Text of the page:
Oxygen, USA Acquire 'Glee,' 'Modern Family'
NBCU places its bets on last season's hottest shows
By Paige Albiniak -- Broadcasting & Cable, 6/29/2010 1:00:21 PM
Deadline.com's Nellie Andreeva first reported the deal early this morning (June 29).
The deal came about after NBCU made preemptive offers for both shows last week, forcing Twentieth to take Modern Family to the cable market earlier than expected, and pushing potential buyers to scramble to place bids. Oxygen reportedly is paying approximately $500,000 an episode for Glee, and gets the rights to air a Glee-related reality show looking for the next Glee cast member that will air in June 2011. The singing hit will join Oxygen's line-up with a weekend marathon of the second season in January 2011, as the show hits the middle of its third season on Fox.
"This is a unique syndication opportunity and we're thrilled to be working on it with Oxygen," said Steve MacDonald, Twentieth's EVP and general sales manager, basic cable, in a statement released this afternoon. MacDonald spearheaded the deal for Twentieth. "This deal not only provides viewers with the opportunity to see even more of the drama, comedy, song and dance that they have come to expect from Glee, but also extends the reach of this pop-culture phenomenon's brand through a new reality series."
"Glee is the No. 1 hit show for women 18-34 and Generation O is obsessed with it," added Jason Klarman, President, Oxygen Media, in the same statement. "It's âLive Out Loud' in every way," referencing Oxygen's tagline.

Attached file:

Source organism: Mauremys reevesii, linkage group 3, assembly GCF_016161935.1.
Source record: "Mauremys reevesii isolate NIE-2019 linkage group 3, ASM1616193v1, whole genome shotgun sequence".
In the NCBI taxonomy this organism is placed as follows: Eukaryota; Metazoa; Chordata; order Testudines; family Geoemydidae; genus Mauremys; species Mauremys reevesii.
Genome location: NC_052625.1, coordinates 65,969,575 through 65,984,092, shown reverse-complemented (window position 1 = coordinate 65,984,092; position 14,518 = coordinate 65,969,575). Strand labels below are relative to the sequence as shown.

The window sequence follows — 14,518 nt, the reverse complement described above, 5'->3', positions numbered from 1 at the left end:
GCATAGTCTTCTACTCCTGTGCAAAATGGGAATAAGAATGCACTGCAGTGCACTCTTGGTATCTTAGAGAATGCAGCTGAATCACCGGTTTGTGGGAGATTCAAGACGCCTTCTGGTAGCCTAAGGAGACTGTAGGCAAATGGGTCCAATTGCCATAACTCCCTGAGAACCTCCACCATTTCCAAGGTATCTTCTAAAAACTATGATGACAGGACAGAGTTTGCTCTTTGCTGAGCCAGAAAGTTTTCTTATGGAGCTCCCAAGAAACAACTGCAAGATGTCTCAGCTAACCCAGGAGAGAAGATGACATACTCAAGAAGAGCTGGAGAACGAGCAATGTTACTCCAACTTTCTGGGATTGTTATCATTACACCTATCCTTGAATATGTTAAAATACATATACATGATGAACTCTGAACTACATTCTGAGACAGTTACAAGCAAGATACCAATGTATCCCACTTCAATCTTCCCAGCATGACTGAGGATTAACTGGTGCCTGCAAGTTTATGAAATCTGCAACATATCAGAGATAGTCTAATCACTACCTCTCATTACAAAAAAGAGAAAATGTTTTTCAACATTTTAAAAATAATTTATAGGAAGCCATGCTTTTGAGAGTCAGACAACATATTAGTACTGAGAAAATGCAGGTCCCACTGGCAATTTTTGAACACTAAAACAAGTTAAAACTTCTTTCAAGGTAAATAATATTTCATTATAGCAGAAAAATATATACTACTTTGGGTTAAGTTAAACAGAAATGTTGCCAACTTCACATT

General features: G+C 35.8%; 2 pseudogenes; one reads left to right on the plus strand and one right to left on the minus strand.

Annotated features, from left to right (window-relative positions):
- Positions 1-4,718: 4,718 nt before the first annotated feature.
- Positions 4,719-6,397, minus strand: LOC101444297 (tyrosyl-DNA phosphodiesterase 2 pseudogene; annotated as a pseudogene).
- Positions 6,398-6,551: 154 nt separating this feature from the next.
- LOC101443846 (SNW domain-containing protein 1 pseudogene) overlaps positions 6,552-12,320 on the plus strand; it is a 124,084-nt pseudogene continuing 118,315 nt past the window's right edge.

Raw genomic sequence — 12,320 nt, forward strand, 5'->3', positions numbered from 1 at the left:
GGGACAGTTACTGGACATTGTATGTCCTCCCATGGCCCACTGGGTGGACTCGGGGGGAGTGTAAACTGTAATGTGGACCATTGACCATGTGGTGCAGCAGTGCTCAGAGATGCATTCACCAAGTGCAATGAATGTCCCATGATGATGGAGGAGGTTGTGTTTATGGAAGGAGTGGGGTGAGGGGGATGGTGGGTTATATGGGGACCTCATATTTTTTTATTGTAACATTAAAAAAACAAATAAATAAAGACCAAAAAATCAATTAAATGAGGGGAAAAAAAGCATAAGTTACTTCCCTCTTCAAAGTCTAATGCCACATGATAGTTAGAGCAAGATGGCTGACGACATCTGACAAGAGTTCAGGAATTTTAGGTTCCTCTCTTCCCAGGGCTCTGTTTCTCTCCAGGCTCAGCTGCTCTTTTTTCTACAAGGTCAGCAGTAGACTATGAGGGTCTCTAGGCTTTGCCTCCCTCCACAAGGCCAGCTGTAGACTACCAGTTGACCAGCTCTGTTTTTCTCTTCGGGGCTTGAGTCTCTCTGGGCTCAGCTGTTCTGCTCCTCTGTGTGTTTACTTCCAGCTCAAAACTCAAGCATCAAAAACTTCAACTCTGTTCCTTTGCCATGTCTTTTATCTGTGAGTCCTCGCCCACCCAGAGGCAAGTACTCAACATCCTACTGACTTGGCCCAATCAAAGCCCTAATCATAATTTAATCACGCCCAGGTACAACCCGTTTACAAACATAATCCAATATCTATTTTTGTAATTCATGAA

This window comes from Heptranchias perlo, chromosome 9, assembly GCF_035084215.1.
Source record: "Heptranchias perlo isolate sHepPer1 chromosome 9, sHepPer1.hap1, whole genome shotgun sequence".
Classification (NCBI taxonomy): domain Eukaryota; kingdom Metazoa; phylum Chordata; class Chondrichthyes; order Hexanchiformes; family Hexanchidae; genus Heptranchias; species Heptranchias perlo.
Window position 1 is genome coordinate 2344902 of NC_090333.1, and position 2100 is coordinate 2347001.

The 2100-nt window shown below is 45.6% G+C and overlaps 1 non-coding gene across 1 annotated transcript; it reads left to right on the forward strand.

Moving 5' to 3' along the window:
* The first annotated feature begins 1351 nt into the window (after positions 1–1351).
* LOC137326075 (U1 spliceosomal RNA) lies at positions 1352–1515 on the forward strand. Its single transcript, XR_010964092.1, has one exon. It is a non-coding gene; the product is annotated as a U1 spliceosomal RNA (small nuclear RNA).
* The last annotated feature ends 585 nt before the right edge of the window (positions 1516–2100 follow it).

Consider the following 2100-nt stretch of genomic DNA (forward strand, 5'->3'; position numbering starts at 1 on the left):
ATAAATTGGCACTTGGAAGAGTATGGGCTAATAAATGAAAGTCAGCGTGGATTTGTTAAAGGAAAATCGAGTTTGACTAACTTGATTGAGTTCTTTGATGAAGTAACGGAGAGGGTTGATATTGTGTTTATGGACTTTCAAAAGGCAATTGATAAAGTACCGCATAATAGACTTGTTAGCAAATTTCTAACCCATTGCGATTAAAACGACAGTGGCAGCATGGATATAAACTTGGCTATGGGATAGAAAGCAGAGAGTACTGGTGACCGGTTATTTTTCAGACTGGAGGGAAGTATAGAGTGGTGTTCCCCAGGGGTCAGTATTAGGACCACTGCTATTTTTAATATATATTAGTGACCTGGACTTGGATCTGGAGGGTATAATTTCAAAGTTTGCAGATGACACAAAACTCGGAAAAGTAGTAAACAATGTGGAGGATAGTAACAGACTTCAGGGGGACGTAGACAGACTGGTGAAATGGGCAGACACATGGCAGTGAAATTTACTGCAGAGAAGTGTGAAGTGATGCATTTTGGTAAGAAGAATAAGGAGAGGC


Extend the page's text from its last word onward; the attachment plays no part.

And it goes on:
USA paid as much as $1.4 million an episode for Modern Family, report sources, just under what TBS paid for Warner Bros.' The Big Bang Theory at $1.5 million. TBS allegedly bid $1.1 million for Modern Family, but was caught off guard by NBCU's preemptive offer.
That price represents top-dollar for an off-net sitcom, although many syndication executives say they wonder if Modern Family could have gotten even more money had Twentieth waited a few more months and marketed the show more thoroughly. Still, studios often prefer to lock deals in early, and that certainty combined with a financially attractive offer likely motivated Twentieth.
Under terms of the deal, USA has the rights to strip the show Monday-through Sunday starting in fall 2013, which is also when the show is expected to premiere in broadcast syndication. Those deals haven't started yet, and are expected to begin early next winter.
"This is one of the most exciting deals to date for USA," said Jane Blaney, EVP of program acquisitions and scheduling, in a statement. "Arguably one of the most successful shows on television, Modern Family couldn't be a better fit for the network. The winning combination of terrific writing, a strong ensemble cast and cultural relevance align perfectly with the Characters Welcome brand and the audience we continue to attract."
"Modern Family is an incredible comedy series driven by a strong ensemble cast, which we think will be an excellent complement to USA Network's slate of character driven programs," said MacDonald.
Glee is executive produced by Ryan Murphy and airs on Fox. Modern Family is executive produced by Steven Levitan and Christopher Lloyd and runs on ABC.
No related content found.
Most Popular Pages
No Top Articles